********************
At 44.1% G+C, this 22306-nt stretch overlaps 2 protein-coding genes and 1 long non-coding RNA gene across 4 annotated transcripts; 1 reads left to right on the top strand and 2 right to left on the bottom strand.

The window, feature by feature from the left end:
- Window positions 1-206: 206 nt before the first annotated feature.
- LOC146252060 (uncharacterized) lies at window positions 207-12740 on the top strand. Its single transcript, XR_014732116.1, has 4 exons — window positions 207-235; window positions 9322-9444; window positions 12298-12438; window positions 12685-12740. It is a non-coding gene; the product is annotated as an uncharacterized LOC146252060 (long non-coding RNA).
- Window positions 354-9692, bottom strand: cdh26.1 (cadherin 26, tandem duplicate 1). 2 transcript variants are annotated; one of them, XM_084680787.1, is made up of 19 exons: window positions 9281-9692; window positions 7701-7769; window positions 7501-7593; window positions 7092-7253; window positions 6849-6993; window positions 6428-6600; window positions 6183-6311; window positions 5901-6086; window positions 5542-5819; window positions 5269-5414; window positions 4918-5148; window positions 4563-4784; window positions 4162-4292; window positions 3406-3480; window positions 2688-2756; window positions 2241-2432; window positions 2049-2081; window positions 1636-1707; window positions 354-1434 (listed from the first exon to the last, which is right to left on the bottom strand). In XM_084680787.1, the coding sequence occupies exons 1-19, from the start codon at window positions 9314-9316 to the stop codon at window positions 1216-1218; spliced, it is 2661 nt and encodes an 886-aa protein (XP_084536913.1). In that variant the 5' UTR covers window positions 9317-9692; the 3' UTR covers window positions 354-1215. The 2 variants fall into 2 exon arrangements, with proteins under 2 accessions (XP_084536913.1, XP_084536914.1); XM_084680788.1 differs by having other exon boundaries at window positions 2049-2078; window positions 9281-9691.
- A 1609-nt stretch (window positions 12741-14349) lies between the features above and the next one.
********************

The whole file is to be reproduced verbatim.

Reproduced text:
At 44.1% G+C, this 22306-nt stretch overlaps 2 protein-coding genes and 1 long non-coding RNA gene across 4 annotated transcripts; 1 reads left to right on the top strand and 2 right to left on the bottom strand.

The window, feature by feature from the left end:
- Window positions 1-206: 206 nt before the first annotated feature.
- LOC146252060 (uncharacterized) lies at window positions 207-12740 on the top strand. Its single transcript, XR_014732116.1, has 4 exons — window positions 207-235; window positions 9322-9444; window positions 12298-12438; window positions 12685-12740. It is a non-coding gene; the product is annotated as an uncharacterized LOC146252060 (long non-coding RNA).
- Window positions 354-9692, bottom strand: cdh26.1 (cadherin 26, tandem duplicate 1). 2 transcript variants are annotated; one of them, XM_084680787.1, is made up of 19 exons: window positions 9281-9692; window positions 7701-7769; window positions 7501-7593; window positions 7092-7253; window positions 6849-6993; window positions 6428-6600; window positions 6183-6311; window positions 5901-6086; window positions 5542-5819; window positions 5269-5414; window positions 4918-5148; window positions 4563-4784; window positions 4162-4292; window positions 3406-3480; window positions 2688-2756; window positions 2241-2432; window positions 2049-2081; window positions 1636-1707; window positions 354-1434 (listed from the first exon to the last, which is right to left on the bottom strand). In XM_084680787.1, the coding sequence occupies exons 1-19, from the start codon at window positions 9314-9316 to the stop codon at window positions 1216-1218; spliced, it is 2661 nt and encodes an 886-aa protein (XP_084536913.1). In that variant the 5' UTR covers window positions 9317-9692; the 3' UTR covers window positions 354-1215. The 2 variants fall into 2 exon arrangements, with proteins under 2 accessions (XP_084536913.1, XP_084536914.1); XM_084680788.1 differs by having other exon boundaries at window positions 2049-2078; window positions 9281-9691.
- A 1609-nt stretch (window positions 12741-14349) lies between the features above and the next one.